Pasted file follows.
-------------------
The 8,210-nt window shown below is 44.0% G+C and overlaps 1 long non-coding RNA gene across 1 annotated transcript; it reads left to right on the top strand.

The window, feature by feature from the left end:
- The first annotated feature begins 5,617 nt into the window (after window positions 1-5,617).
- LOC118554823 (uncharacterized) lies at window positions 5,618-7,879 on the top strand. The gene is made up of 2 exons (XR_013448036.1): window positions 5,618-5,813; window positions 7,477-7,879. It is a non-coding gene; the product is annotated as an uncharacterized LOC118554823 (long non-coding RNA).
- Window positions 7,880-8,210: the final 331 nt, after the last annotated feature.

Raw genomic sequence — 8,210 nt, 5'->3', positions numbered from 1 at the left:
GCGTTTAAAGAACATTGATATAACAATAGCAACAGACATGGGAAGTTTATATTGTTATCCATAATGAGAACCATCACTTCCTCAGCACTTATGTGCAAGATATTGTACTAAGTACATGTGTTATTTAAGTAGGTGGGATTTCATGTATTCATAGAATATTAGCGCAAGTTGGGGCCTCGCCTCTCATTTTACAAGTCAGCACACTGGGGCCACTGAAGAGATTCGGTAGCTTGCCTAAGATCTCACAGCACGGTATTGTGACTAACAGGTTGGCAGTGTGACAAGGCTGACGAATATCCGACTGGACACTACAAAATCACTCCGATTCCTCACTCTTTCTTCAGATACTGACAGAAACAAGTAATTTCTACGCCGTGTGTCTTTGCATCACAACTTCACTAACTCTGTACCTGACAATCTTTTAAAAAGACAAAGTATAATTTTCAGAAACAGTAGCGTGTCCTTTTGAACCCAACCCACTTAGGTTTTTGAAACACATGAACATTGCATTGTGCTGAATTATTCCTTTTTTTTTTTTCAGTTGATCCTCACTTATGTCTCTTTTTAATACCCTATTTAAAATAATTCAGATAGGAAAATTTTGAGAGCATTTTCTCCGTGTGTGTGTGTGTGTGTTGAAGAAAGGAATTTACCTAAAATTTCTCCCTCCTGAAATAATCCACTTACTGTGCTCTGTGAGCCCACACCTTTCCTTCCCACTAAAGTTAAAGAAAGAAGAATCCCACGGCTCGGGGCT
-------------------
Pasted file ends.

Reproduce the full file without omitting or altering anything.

The 8,210-nt window shown below is 44.0% G+C and overlaps 1 long non-coding RNA gene across 1 annotated transcript; it reads left to right on the top strand.

The window, feature by feature from the left end:
- The first annotated feature begins 5,617 nt into the window (after window positions 1-5,617).
- LOC118554823 (uncharacterized) lies at window positions 5,618-7,879 on the top strand. The gene is made up of 2 exons (XR_013448036.1): window positions 5,618-5,813; window positions 7,477-7,879. It is a non-coding gene; the product is annotated as an uncharacterized LOC118554823 (long non-coding RNA).
- Window positions 7,880-8,210: the final 331 nt, after the last annotated feature.

Raw genomic sequence — 8,210 nt, 5'->3', positions numbered from 1 at the left:
GCGTTTAAAGAACATTGATATAACAATAGCAACAGACATGGGAAGTTTATATTGTTATCCATAATGAGAACCATCACTTCCTCAGCACTTATGTGCAAGATATTGTACTAAGTACATGTGTTATTTAAGTAGGTGGGATTTCATGTATTCATAGAATATTAGCGCAAGTTGGGGCCTCGCCTCTCATTTTACAAGTCAGCACACTGGGGCCACTGAAGAGATTCGGTAGCTTGCCTAAGATCTCACAGCACGGTATTGTGACTAACAGGTTGGCAGTGTGACAAGGCTGACGAATATCCGACTGGACACTACAAAATCACTCCGATTCCTCACTCTTTCTTCAGATACTGACAGAAACAAGTAATTTCTACGCCGTGTGTCTTTGCATCACAACTTCACTAACTCTGTACCTGACAATCTTTTAAAAAGACAAAGTATAATTTTCAGAAACAGTAGCGTGTCCTTTTGAACCCAACCCACTTAGGTTTTTGAAACACATGAACATTGCATTGTGCTGAATTATTCCTTTTTTTTTTTTCAGTTGATCCTCACTTATGTCTCTTTTTAATACCCTATTTAAAATAATTCAGATAGGAAAATTTTGAGAGCATTTTCTCCGTGTGTGTGTGTGTGTGTTGAAGAAAGGAATTTACCTAAAATTTCTCCCTCCTGAAATAATCCACTTACTGTGCTCTGTGAGCCCACACCTTTCCTTCCCACTAAAGTTAAAGAAAGAAGAATCCCACGGCTCGGGGCT